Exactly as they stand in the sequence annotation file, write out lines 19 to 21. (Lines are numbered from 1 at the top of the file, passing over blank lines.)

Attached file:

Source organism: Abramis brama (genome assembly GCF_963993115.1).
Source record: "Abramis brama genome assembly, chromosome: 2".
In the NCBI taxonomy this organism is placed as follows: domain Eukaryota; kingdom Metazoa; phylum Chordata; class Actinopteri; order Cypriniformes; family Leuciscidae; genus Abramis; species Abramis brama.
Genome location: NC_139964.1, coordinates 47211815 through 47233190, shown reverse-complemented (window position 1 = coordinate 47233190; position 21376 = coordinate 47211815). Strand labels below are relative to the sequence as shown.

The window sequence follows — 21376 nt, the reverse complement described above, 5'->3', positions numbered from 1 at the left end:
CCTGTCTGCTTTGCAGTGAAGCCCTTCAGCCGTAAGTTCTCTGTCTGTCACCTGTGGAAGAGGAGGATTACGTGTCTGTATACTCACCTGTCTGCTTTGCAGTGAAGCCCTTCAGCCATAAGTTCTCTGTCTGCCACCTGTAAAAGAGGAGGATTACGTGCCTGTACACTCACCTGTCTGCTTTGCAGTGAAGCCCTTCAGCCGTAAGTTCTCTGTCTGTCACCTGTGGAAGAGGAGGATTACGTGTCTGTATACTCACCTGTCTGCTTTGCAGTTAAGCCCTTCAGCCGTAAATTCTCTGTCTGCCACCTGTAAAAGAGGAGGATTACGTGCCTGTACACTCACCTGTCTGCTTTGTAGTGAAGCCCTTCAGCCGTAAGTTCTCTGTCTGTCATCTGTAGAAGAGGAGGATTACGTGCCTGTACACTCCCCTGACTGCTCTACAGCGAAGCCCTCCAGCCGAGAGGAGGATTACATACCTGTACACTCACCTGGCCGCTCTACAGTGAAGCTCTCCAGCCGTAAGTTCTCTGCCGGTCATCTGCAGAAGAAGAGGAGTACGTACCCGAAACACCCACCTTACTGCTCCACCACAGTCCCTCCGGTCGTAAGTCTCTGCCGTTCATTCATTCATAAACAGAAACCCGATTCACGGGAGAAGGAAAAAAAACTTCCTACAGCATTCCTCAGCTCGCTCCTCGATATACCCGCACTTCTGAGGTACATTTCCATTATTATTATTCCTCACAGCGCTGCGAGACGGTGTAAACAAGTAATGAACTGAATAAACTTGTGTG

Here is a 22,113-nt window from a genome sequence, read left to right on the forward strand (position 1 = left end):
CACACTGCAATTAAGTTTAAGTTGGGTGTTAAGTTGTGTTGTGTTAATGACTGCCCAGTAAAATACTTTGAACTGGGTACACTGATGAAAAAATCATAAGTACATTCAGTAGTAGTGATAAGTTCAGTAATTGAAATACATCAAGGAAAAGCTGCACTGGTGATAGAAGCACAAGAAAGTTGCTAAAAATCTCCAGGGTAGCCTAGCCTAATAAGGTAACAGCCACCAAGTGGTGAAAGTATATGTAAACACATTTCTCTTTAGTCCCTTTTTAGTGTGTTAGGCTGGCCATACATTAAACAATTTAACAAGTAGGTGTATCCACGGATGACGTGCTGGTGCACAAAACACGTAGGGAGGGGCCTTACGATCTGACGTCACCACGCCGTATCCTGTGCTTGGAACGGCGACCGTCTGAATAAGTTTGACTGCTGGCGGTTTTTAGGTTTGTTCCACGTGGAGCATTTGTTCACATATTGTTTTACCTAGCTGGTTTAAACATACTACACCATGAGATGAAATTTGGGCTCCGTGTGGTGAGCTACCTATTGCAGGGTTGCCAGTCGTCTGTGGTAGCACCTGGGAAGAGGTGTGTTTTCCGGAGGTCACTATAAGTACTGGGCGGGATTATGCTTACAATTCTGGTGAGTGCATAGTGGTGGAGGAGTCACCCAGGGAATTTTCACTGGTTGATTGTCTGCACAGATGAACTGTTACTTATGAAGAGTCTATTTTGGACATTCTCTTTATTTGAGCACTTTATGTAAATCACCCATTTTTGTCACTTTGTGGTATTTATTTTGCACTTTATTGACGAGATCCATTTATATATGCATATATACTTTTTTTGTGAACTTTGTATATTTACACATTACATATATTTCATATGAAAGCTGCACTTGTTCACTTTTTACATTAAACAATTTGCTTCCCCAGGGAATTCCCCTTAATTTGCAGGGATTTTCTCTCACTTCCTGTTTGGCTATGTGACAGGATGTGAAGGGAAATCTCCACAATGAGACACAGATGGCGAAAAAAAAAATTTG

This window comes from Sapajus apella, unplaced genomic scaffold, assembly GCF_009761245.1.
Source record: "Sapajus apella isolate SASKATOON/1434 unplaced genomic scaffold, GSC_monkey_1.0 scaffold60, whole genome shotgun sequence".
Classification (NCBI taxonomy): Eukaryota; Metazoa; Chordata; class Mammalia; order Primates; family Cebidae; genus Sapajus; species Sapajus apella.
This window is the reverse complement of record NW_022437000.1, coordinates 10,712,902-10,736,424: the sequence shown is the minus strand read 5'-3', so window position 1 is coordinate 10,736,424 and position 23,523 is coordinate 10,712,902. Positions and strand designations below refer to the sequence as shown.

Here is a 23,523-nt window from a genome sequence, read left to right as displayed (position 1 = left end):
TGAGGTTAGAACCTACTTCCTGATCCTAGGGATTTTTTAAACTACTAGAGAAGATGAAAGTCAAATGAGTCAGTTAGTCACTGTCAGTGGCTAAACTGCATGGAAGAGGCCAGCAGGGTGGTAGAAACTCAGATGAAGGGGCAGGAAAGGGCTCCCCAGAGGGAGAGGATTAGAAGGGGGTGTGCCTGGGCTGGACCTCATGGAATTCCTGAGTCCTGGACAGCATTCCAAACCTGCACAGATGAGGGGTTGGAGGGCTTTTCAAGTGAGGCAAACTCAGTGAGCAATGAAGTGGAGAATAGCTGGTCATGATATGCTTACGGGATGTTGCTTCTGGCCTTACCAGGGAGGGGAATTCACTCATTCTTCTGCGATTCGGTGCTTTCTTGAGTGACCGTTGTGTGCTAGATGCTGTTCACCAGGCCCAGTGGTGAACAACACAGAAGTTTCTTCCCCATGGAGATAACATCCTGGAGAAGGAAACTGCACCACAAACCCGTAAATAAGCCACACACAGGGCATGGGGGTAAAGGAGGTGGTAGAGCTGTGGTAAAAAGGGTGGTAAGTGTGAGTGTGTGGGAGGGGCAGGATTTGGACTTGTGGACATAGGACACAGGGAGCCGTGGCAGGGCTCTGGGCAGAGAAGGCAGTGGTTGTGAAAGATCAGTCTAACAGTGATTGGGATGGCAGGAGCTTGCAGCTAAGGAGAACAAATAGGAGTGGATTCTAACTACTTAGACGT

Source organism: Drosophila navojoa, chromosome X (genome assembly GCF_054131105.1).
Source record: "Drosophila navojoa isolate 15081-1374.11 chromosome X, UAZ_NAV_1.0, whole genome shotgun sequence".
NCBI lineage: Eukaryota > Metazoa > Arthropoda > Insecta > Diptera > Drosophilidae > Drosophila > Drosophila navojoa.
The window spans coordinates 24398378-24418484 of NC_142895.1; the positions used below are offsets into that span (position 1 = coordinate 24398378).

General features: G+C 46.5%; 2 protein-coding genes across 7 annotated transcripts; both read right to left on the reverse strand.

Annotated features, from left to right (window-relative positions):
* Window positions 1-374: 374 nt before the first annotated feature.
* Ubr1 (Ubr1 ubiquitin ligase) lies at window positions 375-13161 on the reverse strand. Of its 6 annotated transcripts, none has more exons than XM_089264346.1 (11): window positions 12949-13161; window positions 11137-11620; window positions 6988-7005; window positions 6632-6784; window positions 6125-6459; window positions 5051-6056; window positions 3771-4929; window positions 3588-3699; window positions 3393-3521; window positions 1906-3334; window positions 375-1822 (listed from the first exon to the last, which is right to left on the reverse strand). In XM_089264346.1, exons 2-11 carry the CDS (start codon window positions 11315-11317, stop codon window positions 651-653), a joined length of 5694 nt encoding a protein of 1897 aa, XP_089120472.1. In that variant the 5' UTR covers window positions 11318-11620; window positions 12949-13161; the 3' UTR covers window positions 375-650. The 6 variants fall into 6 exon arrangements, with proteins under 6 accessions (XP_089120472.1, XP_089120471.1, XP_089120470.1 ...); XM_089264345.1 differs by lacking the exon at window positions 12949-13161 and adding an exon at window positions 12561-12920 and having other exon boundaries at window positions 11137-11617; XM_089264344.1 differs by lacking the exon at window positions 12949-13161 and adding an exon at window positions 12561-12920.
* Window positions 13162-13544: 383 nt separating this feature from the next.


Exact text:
General features: G+C 46.5%; 2 protein-coding genes across 7 annotated transcripts; both read right to left on the reverse strand.

Annotated features, from left to right (window-relative positions):
* Window positions 1-374: 374 nt before the first annotated feature.